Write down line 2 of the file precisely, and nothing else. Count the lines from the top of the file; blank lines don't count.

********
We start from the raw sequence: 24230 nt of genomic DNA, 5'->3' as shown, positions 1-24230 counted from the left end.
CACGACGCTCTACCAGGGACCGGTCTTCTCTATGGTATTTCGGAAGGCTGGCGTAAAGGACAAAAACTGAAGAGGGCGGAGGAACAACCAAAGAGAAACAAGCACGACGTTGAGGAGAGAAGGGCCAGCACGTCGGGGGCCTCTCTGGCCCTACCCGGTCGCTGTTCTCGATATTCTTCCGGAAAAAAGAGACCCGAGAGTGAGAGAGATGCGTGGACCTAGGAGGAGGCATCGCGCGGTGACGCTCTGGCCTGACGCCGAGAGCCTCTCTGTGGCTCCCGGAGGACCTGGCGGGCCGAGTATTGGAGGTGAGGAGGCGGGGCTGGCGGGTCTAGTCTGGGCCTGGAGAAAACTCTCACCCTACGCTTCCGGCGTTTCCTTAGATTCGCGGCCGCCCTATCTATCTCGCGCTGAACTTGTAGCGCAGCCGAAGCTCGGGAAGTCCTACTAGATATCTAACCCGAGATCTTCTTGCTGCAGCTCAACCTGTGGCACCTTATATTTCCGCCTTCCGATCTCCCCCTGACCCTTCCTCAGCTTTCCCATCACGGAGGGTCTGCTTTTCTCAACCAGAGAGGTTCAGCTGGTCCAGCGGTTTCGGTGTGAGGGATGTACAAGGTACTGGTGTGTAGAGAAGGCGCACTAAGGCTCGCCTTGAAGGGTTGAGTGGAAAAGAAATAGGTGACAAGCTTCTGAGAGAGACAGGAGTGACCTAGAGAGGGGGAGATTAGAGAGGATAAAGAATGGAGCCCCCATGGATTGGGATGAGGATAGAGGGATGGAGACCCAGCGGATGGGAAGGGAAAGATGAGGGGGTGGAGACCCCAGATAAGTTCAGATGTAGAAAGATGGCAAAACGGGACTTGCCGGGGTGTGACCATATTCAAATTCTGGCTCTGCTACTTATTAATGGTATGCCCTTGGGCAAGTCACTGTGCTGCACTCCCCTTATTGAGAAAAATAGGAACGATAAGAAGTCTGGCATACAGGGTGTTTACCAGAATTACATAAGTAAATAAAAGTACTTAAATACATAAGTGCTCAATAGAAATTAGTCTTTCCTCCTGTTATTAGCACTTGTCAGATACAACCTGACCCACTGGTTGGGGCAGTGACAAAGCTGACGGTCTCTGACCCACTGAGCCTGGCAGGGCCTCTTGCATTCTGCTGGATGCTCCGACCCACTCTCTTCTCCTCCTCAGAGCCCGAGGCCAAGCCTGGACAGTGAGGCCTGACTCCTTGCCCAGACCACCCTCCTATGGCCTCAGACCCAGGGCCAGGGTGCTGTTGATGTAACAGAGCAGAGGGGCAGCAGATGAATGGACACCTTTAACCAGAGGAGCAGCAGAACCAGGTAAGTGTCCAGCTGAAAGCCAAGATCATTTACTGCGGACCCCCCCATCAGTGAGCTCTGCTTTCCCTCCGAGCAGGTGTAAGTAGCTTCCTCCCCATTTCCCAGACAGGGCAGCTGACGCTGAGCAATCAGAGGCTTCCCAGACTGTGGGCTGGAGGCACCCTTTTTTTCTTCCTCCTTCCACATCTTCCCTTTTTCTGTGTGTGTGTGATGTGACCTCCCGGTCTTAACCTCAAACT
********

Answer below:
CACGACGCTCTACCAGGGACCGGTCTTCTCTATGGTATTTCGGAAGGCTGGCGTAAAGGACAAAAACTGAAGAGGGCGGAGGAACAACCAAAGAGAAACAAGCACGACGTTGAGGAGAGAAGGGCCAGCACGTCGGGGGCCTCTCTGGCCCTACCCGGTCGCTGTTCTCGATATTCTTCCGGAAAAAAGAGACCCGAGAGTGAGAGAGATGCGTGGACCTAGGAGGAGGCATCGCGCGGTGACGCTCTGGCCTGACGCCGAGAGCCTCTCTGTGGCTCCCGGAGGACCTGGCGGGCCGAGTATTGGAGGTGAGGAGGCGGGGCTGGCGGGTCTAGTCTGGGCCTGGAGAAAACTCTCACCCTACGCTTCCGGCGTTTCCTTAGATTCGCGGCCGCCCTATCTATCTCGCGCTGAACTTGTAGCGCAGCCGAAGCTCGGGAAGTCCTACTAGATATCTAACCCGAGATCTTCTTGCTGCAGCTCAACCTGTGGCACCTTATATTTCCGCCTTCCGATCTCCCCCTGACCCTTCCTCAGCTTTCCCATCACGGAGGGTCTGCTTTTCTCAACCAGAGAGGTTCAGCTGGTCCAGCGGTTTCGGTGTGAGGGATGTACAAGGTACTGGTGTGTAGAGAAGGCGCACTAAGGCTCGCCTTGAAGGGTTGAGTGGAAAAGAAATAGGTGACAAGCTTCTGAGAGAGACAGGAGTGACCTAGAGAGGGGGAGATTAGAGAGGATAAAGAATGGAGCCCCCATGGATTGGGATGAGGATAGAGGGATGGAGACCCAGCGGATGGGAAGGGAAAGATGAGGGGGTGGAGACCCCAGATAAGTTCAGATGTAGAAAGATGGCAAAACGGGACTTGCCGGGGTGTGACCATATTCAAATTCTGGCTCTGCTACTTATTAATGGTATGCCCTTGGGCAAGTCACTGTGCTGCACTCCCCTTATTGAGAAAAATAGGAACGATAAGAAGTCTGGCATACAGGGTGTTTACCAGAATTACATAAGTAAATAAAAGTACTTAAATACATAAGTGCTCAATAGAAATTAGTCTTTCCTCCTGTTATTAGCACTTGTCAGATACAACCTGACCCACTGGTTGGGGCAGTGACAAAGCTGACGGTCTCTGACCCACTGAGCCTGGCAGGGCCTCTTGCATTCTGCTGGATGCTCCGACCCACTCTCTTCTCCTCCTCAGAGCCCGAGGCCAAGCCTGGACAGTGAGGCCTGACTCCTTGCCCAGACCACCCTCCTATGGCCTCAGACCCAGGGCCAGGGTGCTGTTGATGTAACAGAGCAGAGGGGCAGCAGATGAATGGACACCTTTAACCAGAGGAGCAGCAGAACCAGGTAAGTGTCCAGCTGAAAGCCAAGATCATTTACTGCGGACCCCCCCATCAGTGAGCTCTGCTTTCCCTCCGAGCAGGTGTAAGTAGCTTCCTCCCCATTTCCCAGACAGGGCAGCTGACGCTGAGCAATCAGAGGCTTCCCAGACTGTGGGCTGGAGGCACCCTTTTTTTCTTCCTCCTTCCACATCTTCCCTTTTTCTGTGTGTGTGTGATGTGACCTCCCGGTCTTAACCTCAAACT